NHLer Andrew Ference shares captain's perspective with the NDP
Hockey and politics have more in common that one might think, including the need to attract a strong fan base, to score points and to keep your elbows up at all times — just ask Andrew Ference.
The captain of the NHL's Edmonton Oilers knows a lot about hockey and, it turns out, a fair bit about politics, too.
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Ference was on hand at the NDP's national caucus meeting in Edmonton Wednesday to talk about leadership. He advised the MPs to be genuine and engage with the community.
"It's tremendously empowering to feel you have a role in your society that's respected and a role that will help make your city and your country stronger," Ference said.
Ference, who also addressed the party's national convention on Halifax in 2009, says he's not partisan and is happy to accept an invitation to speak anywhere. But he does have a clear perspective.
He is not only active in his community, he also led the charge in the NHL to create a successful carbon offset program for hockey players.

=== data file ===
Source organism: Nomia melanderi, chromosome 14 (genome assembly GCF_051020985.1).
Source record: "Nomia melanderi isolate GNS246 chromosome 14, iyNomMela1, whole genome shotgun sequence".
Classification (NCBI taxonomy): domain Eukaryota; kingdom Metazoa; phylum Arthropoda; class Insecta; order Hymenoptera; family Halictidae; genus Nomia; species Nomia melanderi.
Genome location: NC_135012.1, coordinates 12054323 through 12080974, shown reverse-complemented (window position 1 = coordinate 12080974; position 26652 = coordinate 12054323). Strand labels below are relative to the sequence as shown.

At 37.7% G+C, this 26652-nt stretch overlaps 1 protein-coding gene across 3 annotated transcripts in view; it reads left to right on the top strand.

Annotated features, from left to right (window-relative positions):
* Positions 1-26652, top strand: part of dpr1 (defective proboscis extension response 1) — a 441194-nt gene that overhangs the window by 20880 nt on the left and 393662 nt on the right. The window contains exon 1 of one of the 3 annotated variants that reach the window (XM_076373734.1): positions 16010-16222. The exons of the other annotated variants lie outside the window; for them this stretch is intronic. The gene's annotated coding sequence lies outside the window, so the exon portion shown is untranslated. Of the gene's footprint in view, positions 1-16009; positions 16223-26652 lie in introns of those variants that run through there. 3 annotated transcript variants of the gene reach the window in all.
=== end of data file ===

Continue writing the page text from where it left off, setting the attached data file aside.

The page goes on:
Focus on 'what you're building'
When asked if he has any advice for the NDP as it struggles to understand how to respond to the growing popularity of Liberal Leader Justin Trudeau, he is reluctant to make parallels between a hockey team and a political party.
But he does say you can choose to focus on "individual losses" or you can focus on "what you're building."
"You are constructing something that takes time, and good quality things do take that time and they take that attention to try and build them. And you can't just sprinkle fancy dust on it and all of a sudden it works," he offers.
Work on the foundation, Ference advised. Which, strangely enough, is something the party's late leader, Jack Layton, always said too.
So, does he see a life in politics after his NHL career?
"It's something obviously I find intriguing and it's fun, but I have no idea when hockey is over what I'm going to do," Ference said.
"But I'm not closing any doors."
A future politician's response if there ever was one.